(Arabic name). Zingiberacae. Curious and showy warmhouse herbaceous plants with great spikes of large concave or hooded bracts, from which the flowers scarcely protrude.

Erect herbs, the stem rising to 10 ft. from a thick tuber-iferous rootstock: leaves usually large: flowers in a dense conelike thyrse, borne behind concave or hooded imbrica-cated obtuse often colored bracts; calyx and corolla tubular, the former 2-3-toothed, the latter dilated above and with 5 ovate or oblong lobes; staminodium petal-like, 3-parted, the middle lobe anther-bearing: fruit inclosed by the bracts. The latest monograph, 1904 (by Schumann in Engler's Pflanzenreich, hft. 20), recognizes 42 species, mostly in tropical Asia and some in tropical Africa The fleshy bracts are perhaps the showiest feature of the plant, the topmost ones being colored with gorgeous tropical hues. Rhizomes of some of the species yield East India arrowroot, while others furnish turmeric. The rhizome of C. zedoaria of India is very pungent and has properties similar to ginger. The genus is allied to Alpinia and Amomum.

In spring the tubers should be deprived of last year's mold and repotted in a fresh mixture of light loam, leaf-mold and turfy peat, the pots being well drained, and placed in a warm pit or frame in bottom heat. Water should be given sparingly until after the plant has made some growth. The young roots are soft and succulent, and are likely to rot if the soil remains wet for a long time. After flowering, the leaves soon show signs of decay, and water should be gradually withdrawn. During the resting period the soil should not be allowed to get dust-dry, or the tubers are likely to shrivel. The plants are propagated by dividing the tubers in spring.


Wall. Leaves 1 ft. long, sheathing, ovate, acuminate, the same color on both sides, obliquely penninerved: bracts in a cylindrical spike, the upper part forming a sterile part called a coma, which is a rich violet, with a large, blood-colored spot: flowers yellow, with a pink hood. Burma. B.M. 4435. - This is now referred to C. petiolata, Roxbg., but it seems at least horticulturally distinct, with its rose-pink bracts.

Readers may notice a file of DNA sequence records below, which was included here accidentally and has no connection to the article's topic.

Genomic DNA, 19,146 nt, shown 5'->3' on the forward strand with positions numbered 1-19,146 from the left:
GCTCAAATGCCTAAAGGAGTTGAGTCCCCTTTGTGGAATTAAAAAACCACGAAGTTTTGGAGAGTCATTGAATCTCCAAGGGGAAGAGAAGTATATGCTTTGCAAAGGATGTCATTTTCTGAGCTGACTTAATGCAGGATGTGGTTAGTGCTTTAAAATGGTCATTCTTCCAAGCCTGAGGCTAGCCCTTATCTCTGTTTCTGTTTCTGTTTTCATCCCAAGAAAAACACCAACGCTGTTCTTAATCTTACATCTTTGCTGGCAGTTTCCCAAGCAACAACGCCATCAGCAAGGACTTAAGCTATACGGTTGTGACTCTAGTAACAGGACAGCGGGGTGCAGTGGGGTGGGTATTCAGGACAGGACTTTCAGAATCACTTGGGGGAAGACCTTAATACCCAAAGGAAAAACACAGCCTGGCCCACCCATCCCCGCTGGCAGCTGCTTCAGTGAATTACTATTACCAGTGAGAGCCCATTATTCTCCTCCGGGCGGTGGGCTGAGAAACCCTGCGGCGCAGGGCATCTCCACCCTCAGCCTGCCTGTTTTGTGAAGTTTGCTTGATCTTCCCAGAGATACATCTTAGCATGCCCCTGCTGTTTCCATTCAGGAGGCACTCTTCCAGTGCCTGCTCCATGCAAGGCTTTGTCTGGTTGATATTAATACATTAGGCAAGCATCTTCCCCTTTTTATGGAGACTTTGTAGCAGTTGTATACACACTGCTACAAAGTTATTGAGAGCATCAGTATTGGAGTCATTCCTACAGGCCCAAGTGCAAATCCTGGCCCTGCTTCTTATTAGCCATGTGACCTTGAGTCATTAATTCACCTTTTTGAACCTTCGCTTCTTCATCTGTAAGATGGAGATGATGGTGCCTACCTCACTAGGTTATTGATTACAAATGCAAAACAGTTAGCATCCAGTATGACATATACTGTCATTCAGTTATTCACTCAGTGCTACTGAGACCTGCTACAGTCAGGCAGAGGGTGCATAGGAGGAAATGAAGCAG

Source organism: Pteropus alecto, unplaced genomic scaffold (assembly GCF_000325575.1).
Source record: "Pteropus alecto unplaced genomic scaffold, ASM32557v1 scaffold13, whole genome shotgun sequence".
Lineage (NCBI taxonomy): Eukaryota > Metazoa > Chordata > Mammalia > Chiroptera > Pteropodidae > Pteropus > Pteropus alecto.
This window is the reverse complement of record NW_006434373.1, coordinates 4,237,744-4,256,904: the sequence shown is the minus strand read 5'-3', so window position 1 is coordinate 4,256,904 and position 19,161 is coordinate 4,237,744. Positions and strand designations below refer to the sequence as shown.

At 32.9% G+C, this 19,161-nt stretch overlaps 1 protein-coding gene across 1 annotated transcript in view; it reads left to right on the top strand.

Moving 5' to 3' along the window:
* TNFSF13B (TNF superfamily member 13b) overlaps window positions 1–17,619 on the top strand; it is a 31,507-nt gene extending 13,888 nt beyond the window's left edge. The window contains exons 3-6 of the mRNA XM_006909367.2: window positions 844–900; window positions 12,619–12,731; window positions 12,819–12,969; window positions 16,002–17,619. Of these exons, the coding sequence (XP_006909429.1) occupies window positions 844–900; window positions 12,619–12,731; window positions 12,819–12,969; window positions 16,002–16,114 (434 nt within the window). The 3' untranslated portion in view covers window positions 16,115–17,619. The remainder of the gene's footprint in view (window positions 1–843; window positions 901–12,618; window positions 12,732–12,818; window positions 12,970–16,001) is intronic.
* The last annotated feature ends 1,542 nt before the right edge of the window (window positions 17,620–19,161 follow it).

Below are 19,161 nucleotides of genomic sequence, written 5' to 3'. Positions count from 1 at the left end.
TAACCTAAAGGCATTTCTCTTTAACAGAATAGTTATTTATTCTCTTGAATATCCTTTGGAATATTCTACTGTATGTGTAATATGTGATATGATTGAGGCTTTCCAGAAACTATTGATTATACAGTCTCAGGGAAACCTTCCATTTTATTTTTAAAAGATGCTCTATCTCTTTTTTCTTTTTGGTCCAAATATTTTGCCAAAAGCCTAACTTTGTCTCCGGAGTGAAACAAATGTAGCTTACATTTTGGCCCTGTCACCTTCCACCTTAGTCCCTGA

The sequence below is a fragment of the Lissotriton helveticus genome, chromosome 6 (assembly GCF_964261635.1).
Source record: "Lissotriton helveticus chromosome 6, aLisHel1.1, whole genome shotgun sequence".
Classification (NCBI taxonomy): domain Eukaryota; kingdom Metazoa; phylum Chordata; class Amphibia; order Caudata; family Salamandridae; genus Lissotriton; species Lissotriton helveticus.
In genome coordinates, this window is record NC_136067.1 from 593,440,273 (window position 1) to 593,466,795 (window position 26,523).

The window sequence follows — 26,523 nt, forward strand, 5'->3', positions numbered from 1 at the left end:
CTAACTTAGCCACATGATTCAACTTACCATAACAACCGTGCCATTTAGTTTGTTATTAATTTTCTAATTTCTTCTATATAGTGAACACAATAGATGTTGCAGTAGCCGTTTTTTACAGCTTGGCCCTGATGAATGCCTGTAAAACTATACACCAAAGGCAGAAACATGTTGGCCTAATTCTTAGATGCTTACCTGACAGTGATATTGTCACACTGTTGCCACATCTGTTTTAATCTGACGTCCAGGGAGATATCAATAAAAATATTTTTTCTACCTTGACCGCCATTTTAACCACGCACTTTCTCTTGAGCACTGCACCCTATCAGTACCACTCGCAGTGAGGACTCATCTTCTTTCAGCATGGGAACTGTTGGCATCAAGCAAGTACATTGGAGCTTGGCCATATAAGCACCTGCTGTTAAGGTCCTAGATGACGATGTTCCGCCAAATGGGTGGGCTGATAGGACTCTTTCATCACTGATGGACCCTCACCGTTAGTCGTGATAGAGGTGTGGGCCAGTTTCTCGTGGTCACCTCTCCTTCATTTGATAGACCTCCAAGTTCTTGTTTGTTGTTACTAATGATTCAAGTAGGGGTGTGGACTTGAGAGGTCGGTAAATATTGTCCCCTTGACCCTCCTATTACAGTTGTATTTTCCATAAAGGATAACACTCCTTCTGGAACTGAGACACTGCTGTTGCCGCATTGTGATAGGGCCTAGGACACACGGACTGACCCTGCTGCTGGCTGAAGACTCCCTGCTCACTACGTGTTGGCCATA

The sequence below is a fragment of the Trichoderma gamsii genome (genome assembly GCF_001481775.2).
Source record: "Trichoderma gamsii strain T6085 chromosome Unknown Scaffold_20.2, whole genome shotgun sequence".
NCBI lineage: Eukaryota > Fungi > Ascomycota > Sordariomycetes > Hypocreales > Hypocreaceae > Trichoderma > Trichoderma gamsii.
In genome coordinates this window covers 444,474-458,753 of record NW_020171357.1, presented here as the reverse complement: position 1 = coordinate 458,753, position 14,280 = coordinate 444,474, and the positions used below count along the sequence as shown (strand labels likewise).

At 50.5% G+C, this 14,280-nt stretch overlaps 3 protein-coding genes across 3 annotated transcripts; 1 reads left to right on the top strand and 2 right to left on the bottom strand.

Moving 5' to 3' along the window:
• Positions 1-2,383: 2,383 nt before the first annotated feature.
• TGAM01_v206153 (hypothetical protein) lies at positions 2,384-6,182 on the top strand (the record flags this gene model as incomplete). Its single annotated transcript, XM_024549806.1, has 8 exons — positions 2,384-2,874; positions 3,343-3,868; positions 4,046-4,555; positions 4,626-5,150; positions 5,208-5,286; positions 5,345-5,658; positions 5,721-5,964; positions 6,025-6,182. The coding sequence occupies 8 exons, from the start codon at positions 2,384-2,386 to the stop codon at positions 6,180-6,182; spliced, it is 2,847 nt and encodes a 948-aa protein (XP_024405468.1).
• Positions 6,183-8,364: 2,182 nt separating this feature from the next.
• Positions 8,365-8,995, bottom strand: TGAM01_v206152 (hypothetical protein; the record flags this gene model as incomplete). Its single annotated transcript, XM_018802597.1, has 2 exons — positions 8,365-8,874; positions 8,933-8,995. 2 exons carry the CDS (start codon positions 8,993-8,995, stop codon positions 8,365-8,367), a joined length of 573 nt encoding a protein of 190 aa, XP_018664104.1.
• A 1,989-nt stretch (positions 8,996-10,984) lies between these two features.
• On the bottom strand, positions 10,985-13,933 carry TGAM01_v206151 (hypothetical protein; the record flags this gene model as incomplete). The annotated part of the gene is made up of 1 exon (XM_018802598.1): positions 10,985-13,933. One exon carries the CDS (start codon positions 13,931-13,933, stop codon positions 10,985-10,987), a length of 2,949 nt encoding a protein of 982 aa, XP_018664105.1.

Roxbg. Queen Lily. Figs. 1149,1150. Leaves 6-8 in. long, peculiar in this genus as being more or less rounded or cordate at the base, the stalk 4-5 in. long: flowers spicate, the spikes 5-6 in. long; bracts 20-30, connate at their bases, and wholly including the pale yellow flowers India. B.M. 5821. - The most beautiful and showiest of the curcumas.

Curcuma petiolata leaves. (X 1/9)

Fig. 1149. Curcuma petiolata leaves. (X 1/9)

longa, Linn. Leaves 2-2 1/2 ft., the blade about 1 ft. and narrowed at the base: flowers spicate, autumnal, the spikes

4-6 in. long; bracts pale green, not wholly inclosing the pale yellow flowers India. B.R. 886. - The dried rhizomes of this furnish the well-known turmeric of India, used as a condiment and as a dye. Intro, by the Royal Palm Nurseries.

C. albiflora, Thwaites, differs from some others here described in having its spikes sunk below the leaves, instead of standing high above the leaves, and all the bracts have flowers, while the others have a sterile portion of the spike which is brightly colored. In this species the spike is short and green and the flowers are prominent and white. Ceylon. B.M.5909. - C. australasica, Hook, f., has its upper bracts soft, rosy pink and the flowers pale yellow. Austral. B.M. 5620. - C. Roscoeana, Wall., has a long and splendid spike, with bracts gradually changing from green to the vividest scarlet-orange: flowers pale yellow. Burma. B.M. 4667. - C. rubescens, Roxbg. (C. rubricaulis, Link). Leaves stalked, oblong, with red sheaths, said to be brown in the center: flowers red. E. Indies. - C. zedoaria, Roscoe, has the upper bracts white, tinged with carmine, and handsomely variegated leaves, which, with the green of the lower bracts and the yellow of the flowers makes a striking picture of exotic splendor.

Himalayas. B.M.

Wilhelm Miller.

N. Taylor.†